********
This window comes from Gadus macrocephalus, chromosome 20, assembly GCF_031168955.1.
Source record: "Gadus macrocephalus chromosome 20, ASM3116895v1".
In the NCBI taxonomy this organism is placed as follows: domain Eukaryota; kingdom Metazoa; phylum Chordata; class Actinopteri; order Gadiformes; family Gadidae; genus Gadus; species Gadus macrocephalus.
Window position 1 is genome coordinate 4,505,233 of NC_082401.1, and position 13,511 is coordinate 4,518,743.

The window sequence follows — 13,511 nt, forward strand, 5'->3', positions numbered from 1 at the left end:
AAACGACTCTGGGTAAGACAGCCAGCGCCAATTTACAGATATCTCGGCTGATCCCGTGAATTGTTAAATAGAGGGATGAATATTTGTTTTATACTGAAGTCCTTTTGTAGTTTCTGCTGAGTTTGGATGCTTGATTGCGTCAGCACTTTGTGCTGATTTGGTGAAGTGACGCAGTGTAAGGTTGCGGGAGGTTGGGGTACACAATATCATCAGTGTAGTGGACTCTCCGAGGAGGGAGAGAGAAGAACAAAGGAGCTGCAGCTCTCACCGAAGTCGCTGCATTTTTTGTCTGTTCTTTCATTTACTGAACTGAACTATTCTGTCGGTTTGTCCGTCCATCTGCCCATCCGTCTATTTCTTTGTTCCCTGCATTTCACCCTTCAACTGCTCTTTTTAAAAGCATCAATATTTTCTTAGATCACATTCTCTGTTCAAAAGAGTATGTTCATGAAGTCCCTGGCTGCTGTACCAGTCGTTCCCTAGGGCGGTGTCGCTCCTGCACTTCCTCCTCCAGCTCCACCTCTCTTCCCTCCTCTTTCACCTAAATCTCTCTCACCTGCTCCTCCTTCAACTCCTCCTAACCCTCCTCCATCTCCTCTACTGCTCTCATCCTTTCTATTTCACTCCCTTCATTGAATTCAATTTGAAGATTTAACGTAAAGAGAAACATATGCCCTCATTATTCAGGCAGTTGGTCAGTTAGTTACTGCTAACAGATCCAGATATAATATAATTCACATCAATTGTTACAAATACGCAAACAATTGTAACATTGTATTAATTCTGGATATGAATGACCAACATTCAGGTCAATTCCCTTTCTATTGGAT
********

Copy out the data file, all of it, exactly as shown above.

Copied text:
This window comes from Gadus macrocephalus, chromosome 20, assembly GCF_031168955.1.
Source record: "Gadus macrocephalus chromosome 20, ASM3116895v1".
In the NCBI taxonomy this organism is placed as follows: domain Eukaryota; kingdom Metazoa; phylum Chordata; class Actinopteri; order Gadiformes; family Gadidae; genus Gadus; species Gadus macrocephalus.
Window position 1 is genome coordinate 4,505,233 of NC_082401.1, and position 13,511 is coordinate 4,518,743.

The window sequence follows — 13,511 nt, forward strand, 5'->3', positions numbered from 1 at the left end:
AAACGACTCTGGGTAAGACAGCCAGCGCCAATTTACAGATATCTCGGCTGATCCCGTGAATTGTTAAATAGAGGGATGAATATTTGTTTTATACTGAAGTCCTTTTGTAGTTTCTGCTGAGTTTGGATGCTTGATTGCGTCAGCACTTTGTGCTGATTTGGTGAAGTGACGCAGTGTAAGGTTGCGGGAGGTTGGGGTACACAATATCATCAGTGTAGTGGACTCTCCGAGGAGGGAGAGAGAAGAACAAAGGAGCTGCAGCTCTCACCGAAGTCGCTGCATTTTTTGTCTGTTCTTTCATTTACTGAACTGAACTATTCTGTCGGTTTGTCCGTCCATCTGCCCATCCGTCTATTTCTTTGTTCCCTGCATTTCACCCTTCAACTGCTCTTTTTAAAAGCATCAATATTTTCTTAGATCACATTCTCTGTTCAAAAGAGTATGTTCATGAAGTCCCTGGCTGCTGTACCAGTCGTTCCCTAGGGCGGTGTCGCTCCTGCACTTCCTCCTCCAGCTCCACCTCTCTTCCCTCCTCTTTCACCTAAATCTCTCTCACCTGCTCCTCCTTCAACTCCTCCTAACCCTCCTCCATCTCCTCTACTGCTCTCATCCTTTCTATTTCACTCCCTTCATTGAATTCAATTTGAAGATTTAACGTAAAGAGAAACATATGCCCTCATTATTCAGGCAGTTGGTCAGTTAGTTACTGCTAACAGATCCAGATATAATATAATTCACATCAATTGTTACAAATACGCAAACAATTGTAACATTGTATTAATTCTGGATATGAATGACCAACATTCAGGTCAATTCCCTTTCTATTGGAT